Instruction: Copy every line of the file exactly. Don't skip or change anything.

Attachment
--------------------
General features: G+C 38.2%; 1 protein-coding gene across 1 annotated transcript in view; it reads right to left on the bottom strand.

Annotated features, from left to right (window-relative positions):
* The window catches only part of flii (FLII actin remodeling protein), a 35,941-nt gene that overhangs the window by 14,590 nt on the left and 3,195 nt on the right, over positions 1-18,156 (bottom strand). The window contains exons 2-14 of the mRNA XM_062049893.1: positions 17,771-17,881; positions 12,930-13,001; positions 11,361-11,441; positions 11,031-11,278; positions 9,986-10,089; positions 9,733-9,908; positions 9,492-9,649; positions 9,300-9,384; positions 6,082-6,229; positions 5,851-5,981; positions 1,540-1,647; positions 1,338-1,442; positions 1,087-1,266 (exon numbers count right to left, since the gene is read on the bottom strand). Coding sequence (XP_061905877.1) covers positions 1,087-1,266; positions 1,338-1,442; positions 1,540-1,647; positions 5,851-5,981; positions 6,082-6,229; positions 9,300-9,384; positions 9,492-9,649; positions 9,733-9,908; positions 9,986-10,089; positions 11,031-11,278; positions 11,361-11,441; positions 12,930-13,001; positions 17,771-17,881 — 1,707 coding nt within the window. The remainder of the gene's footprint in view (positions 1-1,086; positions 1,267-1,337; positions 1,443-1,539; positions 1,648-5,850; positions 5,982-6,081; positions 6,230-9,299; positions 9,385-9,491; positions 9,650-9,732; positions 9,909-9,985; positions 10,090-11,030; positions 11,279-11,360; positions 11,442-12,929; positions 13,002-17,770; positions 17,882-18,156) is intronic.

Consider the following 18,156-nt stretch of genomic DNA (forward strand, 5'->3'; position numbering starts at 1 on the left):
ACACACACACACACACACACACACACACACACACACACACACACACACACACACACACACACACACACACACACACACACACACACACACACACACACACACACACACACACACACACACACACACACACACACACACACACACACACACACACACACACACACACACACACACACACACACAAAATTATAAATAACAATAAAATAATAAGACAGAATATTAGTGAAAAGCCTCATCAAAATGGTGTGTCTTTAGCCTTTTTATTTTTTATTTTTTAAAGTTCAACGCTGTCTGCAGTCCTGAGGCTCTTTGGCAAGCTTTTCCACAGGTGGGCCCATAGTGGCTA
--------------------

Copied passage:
General features: G+C 38.2%; 1 protein-coding gene across 1 annotated transcript in view; it reads right to left on the bottom strand.

Annotated features, from left to right (window-relative positions):
* The window catches only part of flii (FLII actin remodeling protein), a 35,941-nt gene that overhangs the window by 14,590 nt on the left and 3,195 nt on the right, over positions 1-18,156 (bottom strand). The window contains exons 2-14 of the mRNA XM_062049893.1: positions 17,771-17,881; positions 12,930-13,001; positions 11,361-11,441; positions 11,031-11,278; positions 9,986-10,089; positions 9,733-9,908; positions 9,492-9,649; positions 9,300-9,384; positions 6,082-6,229; positions 5,851-5,981; positions 1,540-1,647; positions 1,338-1,442; positions 1,087-1,266 (exon numbers count right to left, since the gene is read on the bottom strand). Coding sequence (XP_061905877.1) covers positions 1,087-1,266; positions 1,338-1,442; positions 1,540-1,647; positions 5,851-5,981; positions 6,082-6,229; positions 9,300-9,384; positions 9,492-9,649; positions 9,733-9,908; positions 9,986-10,089; positions 11,031-11,278; positions 11,361-11,441; positions 12,930-13,001; positions 17,771-17,881 — 1,707 coding nt within the window. The remainder of the gene's footprint in view (positions 1-1,086; positions 1,267-1,337; positions 1,443-1,539; positions 1,648-5,850; positions 5,982-6,081; positions 6,230-9,299; positions 9,385-9,491; positions 9,650-9,732; positions 9,909-9,985; positions 10,090-11,030; positions 11,279-11,360; positions 11,442-12,929; positions 13,002-17,770; positions 17,882-18,156) is intronic.

Consider the following 18,156-nt stretch of genomic DNA (forward strand, 5'->3'; position numbering starts at 1 on the left):
ACACACACACACACACACACACACACACACACACACACACACACACACACACACACACACACACACACACACACACACACACACACACACACACACACACACACACACACACACACACACACACACACACACACACACACACACACACACACACACACACACACACACACACACACACACACAAAATTATAAATAACAATAAAATAATAAGACAGAATATTAGTGAAAAGCCTCATCAAAATGGTGTGTCTTTAGCCTTTTTATTTTTTATTTTTTAAAGTTCAACGCTGTCTGCAGTCCTGAGGCTCTTTGGCAAGCTTTTCCACAGGTGGGCCCATAGTGGCTA